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Slavery existed in Kerala in early 19th century, Christian missionaries helped abolish it

A keen observer of history, culture and politics, Bhaskar Sur, in a Facebook post, has brought to light an unusual fact: Existence of slavery in India at a time slavery ruled the roost in America and Europe. Even as providing link to a short article published in a little known site “Nalloor Post”, he says, “There are many post-colonial historians who have dwelt exhaustively on the Trans-Atlantic slavery and its relation to capitalism. While we should admire the quality of the scholarship, we cannot help feeling that it is history writing with an agenda.”
According to Sur, “For instance, they usually bypass or elide such disturbing questions regarding the Arab role in this trade which, as we now know, was considerable. There were different dehumanizing forms of slavery in the pre-colonial India. They were abolished largely owing to the efforts of the missionaries (agents of imperialism in the post-colonial narrative) and by the British intervention.”
He produces an article on the prevalence of slavery in the Trivancore-Cochin state, which is now present-day Kerala. “What is most disturbing is the percentage of the slave population which was higher than the black slaves in Antebellum America.”
Reproduced is the article published in “Nalloor Post” titled “8 March 1835, Freedom for Kerala Slaves. (Munro Island – Travancore)”:
*** 
Slavery was a social evil which prevailed all over the world including what is now the state of Kerala in India. According to the 1836 census there were 164,864 slaves in Travancore vis-à-vis a total civilian population of 12,80,668.
Slaves were treated like animals and the cost of one slave was that of an ox, cost of an ox was 5 (big para) measures of Paddy or Rs. 10/- only. Slaves were chained and sold like animals in markets.
Kottayam, Changanasserry, Thirunakkara, Alleppey, Kayamkulam, Kollam, Attingal, Chirayinkizh, Kaniyapuram, Pettah and Kovalam were the notorious slave trade markets of the time. Churches in Cochin were used as godowns for the slaves except for Sundays. Slaves were exported out of the kingdom. There was no one to speak on behalf of these unfortunate people.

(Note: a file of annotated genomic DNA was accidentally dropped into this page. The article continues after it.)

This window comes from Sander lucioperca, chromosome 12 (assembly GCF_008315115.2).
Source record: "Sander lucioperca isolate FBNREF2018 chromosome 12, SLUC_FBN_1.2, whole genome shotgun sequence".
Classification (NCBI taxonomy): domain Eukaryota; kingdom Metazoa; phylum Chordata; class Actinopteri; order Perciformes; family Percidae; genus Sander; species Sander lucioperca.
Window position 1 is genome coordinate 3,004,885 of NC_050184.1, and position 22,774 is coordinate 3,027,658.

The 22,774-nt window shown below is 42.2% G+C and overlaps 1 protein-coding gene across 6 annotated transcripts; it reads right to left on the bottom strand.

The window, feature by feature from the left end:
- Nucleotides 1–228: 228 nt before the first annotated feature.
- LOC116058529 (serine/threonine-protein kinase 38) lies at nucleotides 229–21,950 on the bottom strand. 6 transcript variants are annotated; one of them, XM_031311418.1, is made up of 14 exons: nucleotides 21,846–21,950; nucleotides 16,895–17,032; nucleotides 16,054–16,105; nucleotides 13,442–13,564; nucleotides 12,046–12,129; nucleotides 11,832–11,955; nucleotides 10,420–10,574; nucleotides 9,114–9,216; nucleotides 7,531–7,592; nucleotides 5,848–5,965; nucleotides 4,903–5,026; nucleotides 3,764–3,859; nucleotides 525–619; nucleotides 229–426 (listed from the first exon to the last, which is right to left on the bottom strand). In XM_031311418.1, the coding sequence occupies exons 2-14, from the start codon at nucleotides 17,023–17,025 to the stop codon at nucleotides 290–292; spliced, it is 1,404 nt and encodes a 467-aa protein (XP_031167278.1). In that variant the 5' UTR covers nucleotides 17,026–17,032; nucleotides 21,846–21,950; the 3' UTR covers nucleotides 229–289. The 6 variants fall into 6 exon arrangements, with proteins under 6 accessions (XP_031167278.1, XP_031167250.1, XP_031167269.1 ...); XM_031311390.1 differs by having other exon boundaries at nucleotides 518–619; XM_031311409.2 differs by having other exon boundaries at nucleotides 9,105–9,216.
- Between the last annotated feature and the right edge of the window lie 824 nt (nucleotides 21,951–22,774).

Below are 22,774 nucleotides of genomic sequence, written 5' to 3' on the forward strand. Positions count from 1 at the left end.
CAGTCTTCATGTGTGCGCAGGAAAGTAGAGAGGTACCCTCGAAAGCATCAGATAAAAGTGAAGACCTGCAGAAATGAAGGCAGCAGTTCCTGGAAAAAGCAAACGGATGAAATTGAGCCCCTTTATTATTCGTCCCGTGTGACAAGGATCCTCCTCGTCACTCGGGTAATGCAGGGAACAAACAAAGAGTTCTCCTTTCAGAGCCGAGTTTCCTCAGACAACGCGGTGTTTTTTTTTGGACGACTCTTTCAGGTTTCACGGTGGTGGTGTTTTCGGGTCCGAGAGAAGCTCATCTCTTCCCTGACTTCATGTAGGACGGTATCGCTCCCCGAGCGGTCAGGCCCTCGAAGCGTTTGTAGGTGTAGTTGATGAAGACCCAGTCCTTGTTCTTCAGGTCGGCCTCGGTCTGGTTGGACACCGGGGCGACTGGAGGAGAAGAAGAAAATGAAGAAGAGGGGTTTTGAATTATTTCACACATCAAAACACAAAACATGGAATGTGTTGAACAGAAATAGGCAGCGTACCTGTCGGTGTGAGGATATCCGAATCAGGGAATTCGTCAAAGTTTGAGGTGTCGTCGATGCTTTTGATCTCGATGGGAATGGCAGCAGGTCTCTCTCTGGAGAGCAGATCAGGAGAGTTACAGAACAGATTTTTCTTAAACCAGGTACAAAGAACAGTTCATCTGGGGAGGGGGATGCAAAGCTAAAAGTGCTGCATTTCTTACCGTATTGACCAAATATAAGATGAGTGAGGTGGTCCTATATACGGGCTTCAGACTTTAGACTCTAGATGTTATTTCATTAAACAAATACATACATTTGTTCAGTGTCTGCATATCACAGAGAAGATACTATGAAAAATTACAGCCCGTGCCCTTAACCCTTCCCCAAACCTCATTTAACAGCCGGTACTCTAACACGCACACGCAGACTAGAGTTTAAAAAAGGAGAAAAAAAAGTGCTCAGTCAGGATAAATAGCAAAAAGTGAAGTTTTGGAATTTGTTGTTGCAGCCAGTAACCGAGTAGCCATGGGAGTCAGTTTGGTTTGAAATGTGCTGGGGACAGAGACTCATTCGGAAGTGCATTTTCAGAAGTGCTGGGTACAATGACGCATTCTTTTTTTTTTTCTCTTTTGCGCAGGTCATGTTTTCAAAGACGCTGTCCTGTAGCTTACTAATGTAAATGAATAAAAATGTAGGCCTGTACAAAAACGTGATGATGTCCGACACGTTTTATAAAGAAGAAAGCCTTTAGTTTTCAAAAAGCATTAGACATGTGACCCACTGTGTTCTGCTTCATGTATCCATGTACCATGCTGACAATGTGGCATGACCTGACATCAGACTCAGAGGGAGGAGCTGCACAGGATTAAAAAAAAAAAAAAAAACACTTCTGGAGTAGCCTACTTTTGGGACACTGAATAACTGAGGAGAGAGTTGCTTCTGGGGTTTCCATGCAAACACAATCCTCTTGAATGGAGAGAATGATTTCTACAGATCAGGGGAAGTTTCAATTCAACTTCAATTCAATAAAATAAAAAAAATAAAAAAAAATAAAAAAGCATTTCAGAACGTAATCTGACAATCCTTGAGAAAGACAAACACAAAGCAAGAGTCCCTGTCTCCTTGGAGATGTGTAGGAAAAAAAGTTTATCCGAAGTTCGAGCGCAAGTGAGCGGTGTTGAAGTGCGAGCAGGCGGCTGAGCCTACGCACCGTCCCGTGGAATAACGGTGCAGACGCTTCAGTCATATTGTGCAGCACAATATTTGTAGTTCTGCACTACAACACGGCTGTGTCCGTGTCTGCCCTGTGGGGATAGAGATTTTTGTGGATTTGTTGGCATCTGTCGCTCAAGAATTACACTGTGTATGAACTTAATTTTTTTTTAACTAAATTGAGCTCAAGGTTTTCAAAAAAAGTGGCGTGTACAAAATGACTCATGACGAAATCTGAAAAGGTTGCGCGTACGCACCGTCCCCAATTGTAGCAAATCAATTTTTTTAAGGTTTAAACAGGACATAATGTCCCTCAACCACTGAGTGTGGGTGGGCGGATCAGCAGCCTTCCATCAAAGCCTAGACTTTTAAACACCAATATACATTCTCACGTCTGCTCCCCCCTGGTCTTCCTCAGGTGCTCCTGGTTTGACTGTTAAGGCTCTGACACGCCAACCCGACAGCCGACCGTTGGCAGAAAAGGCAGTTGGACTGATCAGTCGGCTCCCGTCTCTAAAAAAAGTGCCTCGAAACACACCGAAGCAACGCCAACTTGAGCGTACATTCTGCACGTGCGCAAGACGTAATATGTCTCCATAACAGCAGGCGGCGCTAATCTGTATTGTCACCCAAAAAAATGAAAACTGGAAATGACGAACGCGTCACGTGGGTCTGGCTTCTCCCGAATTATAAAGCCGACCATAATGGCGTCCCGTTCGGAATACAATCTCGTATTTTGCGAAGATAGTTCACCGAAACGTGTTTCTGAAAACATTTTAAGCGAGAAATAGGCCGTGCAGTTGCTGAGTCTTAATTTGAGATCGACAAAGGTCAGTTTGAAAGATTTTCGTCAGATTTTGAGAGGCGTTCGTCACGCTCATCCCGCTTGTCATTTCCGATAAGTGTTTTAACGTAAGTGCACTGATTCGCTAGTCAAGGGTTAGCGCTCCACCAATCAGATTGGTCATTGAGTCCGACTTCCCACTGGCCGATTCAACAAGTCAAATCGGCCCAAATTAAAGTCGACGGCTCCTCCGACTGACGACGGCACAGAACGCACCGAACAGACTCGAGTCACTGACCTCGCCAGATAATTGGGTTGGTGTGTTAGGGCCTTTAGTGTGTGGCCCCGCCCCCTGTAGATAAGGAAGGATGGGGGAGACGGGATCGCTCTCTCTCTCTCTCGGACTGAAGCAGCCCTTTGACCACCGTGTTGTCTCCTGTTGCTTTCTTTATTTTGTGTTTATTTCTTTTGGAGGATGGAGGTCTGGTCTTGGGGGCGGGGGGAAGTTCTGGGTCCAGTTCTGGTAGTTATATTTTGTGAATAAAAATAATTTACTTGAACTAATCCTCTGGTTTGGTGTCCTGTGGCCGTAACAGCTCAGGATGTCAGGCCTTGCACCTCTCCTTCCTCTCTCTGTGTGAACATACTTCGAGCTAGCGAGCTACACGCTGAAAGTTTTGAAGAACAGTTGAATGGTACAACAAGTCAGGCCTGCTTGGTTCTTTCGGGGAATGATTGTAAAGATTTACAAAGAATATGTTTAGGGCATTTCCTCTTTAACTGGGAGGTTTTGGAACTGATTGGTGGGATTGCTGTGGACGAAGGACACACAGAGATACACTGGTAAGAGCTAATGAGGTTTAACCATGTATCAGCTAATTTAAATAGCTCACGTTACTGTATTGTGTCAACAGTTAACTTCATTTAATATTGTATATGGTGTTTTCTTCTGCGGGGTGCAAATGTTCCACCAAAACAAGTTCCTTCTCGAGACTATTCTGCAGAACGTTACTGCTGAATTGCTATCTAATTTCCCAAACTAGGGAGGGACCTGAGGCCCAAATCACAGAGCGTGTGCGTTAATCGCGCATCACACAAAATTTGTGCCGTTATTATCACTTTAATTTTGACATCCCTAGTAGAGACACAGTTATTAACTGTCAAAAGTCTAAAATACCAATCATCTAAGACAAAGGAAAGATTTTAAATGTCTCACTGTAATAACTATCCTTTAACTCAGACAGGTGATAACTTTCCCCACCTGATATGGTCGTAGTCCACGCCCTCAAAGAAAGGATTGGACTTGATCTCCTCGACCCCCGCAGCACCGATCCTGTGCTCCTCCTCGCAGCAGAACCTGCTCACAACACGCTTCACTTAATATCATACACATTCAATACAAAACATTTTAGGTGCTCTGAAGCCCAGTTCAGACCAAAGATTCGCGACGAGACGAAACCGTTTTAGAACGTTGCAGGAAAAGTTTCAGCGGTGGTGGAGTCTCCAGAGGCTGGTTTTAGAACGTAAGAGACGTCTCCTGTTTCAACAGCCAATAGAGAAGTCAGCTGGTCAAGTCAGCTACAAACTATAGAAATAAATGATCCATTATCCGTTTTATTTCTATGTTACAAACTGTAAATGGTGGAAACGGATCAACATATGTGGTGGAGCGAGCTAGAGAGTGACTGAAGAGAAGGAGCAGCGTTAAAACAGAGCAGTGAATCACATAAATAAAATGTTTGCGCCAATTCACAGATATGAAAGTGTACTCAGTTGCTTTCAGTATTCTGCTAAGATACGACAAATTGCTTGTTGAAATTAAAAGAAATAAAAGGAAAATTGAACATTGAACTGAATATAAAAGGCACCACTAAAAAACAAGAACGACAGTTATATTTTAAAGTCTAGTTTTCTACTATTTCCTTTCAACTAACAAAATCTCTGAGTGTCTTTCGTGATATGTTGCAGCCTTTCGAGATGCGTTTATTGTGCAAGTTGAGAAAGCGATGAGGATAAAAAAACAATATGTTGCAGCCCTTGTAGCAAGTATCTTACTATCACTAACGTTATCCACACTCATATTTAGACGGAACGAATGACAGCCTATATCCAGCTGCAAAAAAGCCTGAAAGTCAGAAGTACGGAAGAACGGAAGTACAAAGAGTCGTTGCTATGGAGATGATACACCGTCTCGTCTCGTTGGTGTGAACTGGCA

With the arrival and the teachings of the CMS (Church Missionary Society) missionaries, people became aware of this social evil. In 1819, Munro Island was given to the missionaries, by the then Travancore Government along with the slaves residing there on the Island. Munro Island is located at the confluence of Ashtamudi Lake and the Kallada River, in Kollam district, Kerala, India.
In 1833, England passed the Slavery Abolition Law. CMS missionaries, Benjamin Bailey and Joseph Peet made a historic declaration on 8th March 1835, giving freedom to the slaves in Munro Island.
The declaration read as follows:
“We the undersigned, acting as trustees of Munro Island, do hereby declare that… who has hitherto been a slave of the soil, is from this time liberated by us and made a free man and that his wife and offspring are wholly and forever free and are regarded by us only as hired servants and that no one has any right to bring them into servitude again. At the same time we declare that we do not consider ourselves as released from any claim which he or his wife or offspring may have upon us according to custom, privilege or law in consequence of their having been slaves.”
8 March 5. Sd/- Benj Bailey Sd/- Josh Peet. 

In 1847, Uthram Thirunal Marthanda Varma became the King of Travancore. The same year CMS missionaries submitted a memorandum to the King requesting him to stop the slavery in Travancore. In 1853, by royal declaration slavery was abolished in Travancore forever. In 1864, the Kingdom of Cochin also made a similar declaration abolishing slavery.

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